I've written to the intellectual property minister, Lord Younger of Leckie, regarding the decision, this week, to "delay" the implementation of copyright exceptions statutory instruments (SIs) for private copying and parody. These were scheduled for implementation on 1 June 2014.
I specifically draw his attention to the Consumer Focus
report, 'The economic impact of consumer copyright exceptions'.
Dear Lord Younger of Leckie,
In light of the decision this week, of Joint Committee on Statutory
Instruments (JCSI), to hold up the implementation of copyright
exceptions statutory instruments for private copying and parody, could I
ask that you draw the committee's attention to the Consumer Focus
report, 'The economic impact of consumer copyright exceptions'. It was
first published in 2010, republished last year and is available at:
The report itself may be accessed directly at:
Full disclosure - I am an academic at the Open University and was
involved in producing the report, along with colleagues from Oxford
University, Mark Rogers and Josh Tomalin. Mark was terminally ill at the
time and sadly died in July 2011. But he felt the absence of economic
evidence informing copyright policy was hugely important, sufficiently
so to merit a significant chunk of his considerable professional energy.
The report focused solely on copyright exceptions as they relate to
non-commercial, consumer activities. It dealt specifically with private
copy format shifting and parody. We concluded -
Investigating potential economic damage to rights-holders requires an
analysis of how consumer copyright exception could affect the demand for
the original creative work. The processes via which consumer copyright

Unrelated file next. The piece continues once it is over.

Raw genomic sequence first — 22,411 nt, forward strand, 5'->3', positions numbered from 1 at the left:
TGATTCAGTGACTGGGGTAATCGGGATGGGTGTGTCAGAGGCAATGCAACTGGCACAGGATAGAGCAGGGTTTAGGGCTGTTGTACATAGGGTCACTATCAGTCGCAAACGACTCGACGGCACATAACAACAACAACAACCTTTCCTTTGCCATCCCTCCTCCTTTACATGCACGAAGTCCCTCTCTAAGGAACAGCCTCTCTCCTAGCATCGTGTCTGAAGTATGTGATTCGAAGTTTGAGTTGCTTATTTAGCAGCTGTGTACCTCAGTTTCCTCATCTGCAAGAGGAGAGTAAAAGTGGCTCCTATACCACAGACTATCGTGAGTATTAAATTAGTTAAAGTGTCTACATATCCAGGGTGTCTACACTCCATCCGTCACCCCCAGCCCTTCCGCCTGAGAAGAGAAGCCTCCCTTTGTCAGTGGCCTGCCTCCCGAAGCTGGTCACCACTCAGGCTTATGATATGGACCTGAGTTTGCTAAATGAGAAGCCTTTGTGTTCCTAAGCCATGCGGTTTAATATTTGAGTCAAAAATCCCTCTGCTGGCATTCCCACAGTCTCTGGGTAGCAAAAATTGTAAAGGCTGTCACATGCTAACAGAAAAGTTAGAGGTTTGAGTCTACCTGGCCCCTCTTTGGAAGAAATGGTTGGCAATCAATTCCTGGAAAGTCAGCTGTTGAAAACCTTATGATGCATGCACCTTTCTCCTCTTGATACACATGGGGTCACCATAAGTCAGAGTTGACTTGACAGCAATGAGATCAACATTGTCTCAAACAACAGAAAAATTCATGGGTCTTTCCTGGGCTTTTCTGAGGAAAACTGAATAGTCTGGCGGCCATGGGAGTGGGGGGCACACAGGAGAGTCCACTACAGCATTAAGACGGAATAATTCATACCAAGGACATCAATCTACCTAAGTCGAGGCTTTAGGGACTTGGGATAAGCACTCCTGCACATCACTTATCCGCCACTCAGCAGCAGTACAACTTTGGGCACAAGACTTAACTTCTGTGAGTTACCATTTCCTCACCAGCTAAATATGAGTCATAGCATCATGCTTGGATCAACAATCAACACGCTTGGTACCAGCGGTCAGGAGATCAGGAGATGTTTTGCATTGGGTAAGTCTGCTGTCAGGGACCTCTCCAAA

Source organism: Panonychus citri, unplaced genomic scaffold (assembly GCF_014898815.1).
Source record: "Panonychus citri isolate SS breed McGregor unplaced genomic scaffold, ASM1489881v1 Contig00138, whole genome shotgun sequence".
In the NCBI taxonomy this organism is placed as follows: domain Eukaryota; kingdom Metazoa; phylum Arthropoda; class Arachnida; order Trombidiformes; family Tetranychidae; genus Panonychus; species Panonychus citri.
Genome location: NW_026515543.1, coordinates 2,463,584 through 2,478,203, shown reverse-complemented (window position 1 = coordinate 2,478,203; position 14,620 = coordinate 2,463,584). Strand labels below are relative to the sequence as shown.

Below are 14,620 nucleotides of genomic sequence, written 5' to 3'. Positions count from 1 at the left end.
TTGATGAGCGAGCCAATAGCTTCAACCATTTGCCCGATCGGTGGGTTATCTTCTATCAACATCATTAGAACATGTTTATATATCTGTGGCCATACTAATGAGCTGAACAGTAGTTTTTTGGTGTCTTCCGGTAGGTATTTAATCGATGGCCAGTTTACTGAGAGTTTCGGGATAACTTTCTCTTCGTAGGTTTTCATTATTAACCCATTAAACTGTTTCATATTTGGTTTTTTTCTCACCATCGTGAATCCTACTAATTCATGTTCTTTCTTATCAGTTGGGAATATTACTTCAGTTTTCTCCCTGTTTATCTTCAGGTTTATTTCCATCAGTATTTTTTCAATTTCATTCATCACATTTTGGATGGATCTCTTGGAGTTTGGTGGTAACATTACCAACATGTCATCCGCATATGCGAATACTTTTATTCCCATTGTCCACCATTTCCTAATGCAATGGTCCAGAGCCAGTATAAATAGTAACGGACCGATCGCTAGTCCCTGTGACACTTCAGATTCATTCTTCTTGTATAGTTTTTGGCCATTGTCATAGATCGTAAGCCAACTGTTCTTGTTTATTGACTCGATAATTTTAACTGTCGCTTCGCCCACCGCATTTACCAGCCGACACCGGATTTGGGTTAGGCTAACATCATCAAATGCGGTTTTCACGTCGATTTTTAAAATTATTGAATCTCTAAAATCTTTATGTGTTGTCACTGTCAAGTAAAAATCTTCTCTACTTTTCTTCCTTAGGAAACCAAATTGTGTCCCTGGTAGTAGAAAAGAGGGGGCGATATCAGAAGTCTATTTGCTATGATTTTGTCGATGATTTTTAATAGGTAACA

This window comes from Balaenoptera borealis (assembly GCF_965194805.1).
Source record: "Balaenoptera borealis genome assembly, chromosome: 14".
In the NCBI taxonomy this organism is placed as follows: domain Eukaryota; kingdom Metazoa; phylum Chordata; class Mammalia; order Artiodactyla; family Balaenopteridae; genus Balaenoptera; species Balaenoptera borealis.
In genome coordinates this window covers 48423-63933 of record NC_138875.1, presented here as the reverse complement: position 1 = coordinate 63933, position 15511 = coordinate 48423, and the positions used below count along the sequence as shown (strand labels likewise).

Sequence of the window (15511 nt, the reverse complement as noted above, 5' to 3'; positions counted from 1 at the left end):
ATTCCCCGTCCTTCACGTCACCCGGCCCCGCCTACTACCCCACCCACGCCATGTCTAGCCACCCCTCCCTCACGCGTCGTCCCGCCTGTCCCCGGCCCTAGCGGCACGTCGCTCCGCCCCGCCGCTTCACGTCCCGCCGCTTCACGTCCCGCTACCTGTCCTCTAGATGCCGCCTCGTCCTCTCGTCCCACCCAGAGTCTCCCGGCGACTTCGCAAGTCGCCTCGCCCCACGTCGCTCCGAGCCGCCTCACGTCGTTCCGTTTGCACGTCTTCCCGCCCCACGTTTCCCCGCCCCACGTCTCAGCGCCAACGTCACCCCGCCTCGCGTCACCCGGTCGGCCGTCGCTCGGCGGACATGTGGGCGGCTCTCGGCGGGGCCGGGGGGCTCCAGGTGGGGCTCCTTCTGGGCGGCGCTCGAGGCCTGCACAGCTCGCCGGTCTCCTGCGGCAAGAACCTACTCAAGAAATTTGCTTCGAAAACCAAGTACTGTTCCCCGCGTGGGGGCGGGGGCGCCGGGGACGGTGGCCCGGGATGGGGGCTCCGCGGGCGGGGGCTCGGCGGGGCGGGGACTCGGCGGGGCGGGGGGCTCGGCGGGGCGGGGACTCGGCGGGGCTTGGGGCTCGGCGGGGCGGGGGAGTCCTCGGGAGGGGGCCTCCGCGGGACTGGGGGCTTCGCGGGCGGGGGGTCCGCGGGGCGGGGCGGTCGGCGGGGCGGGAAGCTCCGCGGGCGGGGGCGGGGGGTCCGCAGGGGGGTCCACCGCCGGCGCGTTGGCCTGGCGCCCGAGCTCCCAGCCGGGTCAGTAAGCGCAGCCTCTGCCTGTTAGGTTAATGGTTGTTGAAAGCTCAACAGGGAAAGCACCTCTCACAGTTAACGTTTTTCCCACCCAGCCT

exceptions influence the demand curve for original creative work can be
complicated. This said, a standard analysis of the demand for creative
works must assume that consumers incorporate the benefit of copyright
exceptions into their demand. A consumer’s decision to purchase is based
on the benefits of the product, including – in the case of creative
work – the value of any copyright exception. In this sense, it can be
argued that a creator automatically extracts value from copyright
exceptions, since these directly influence the demand for the original
The economic evidence that format-shifting, parody and user-generated
content cause any kind of economic damage to rights-holders simply does
not exist. Arguments that support tighter copyright law, or support
Private Copying Remuneration (PCR) systems, tend to confuse economic
damage with consumer value. Any future analysis on this issue needs to
investigate the conditions under which the proposed consumer copyright
exceptions would have any impact on demand for creative work.
I hope that you and the JCSI find the report informs your decision making in this area.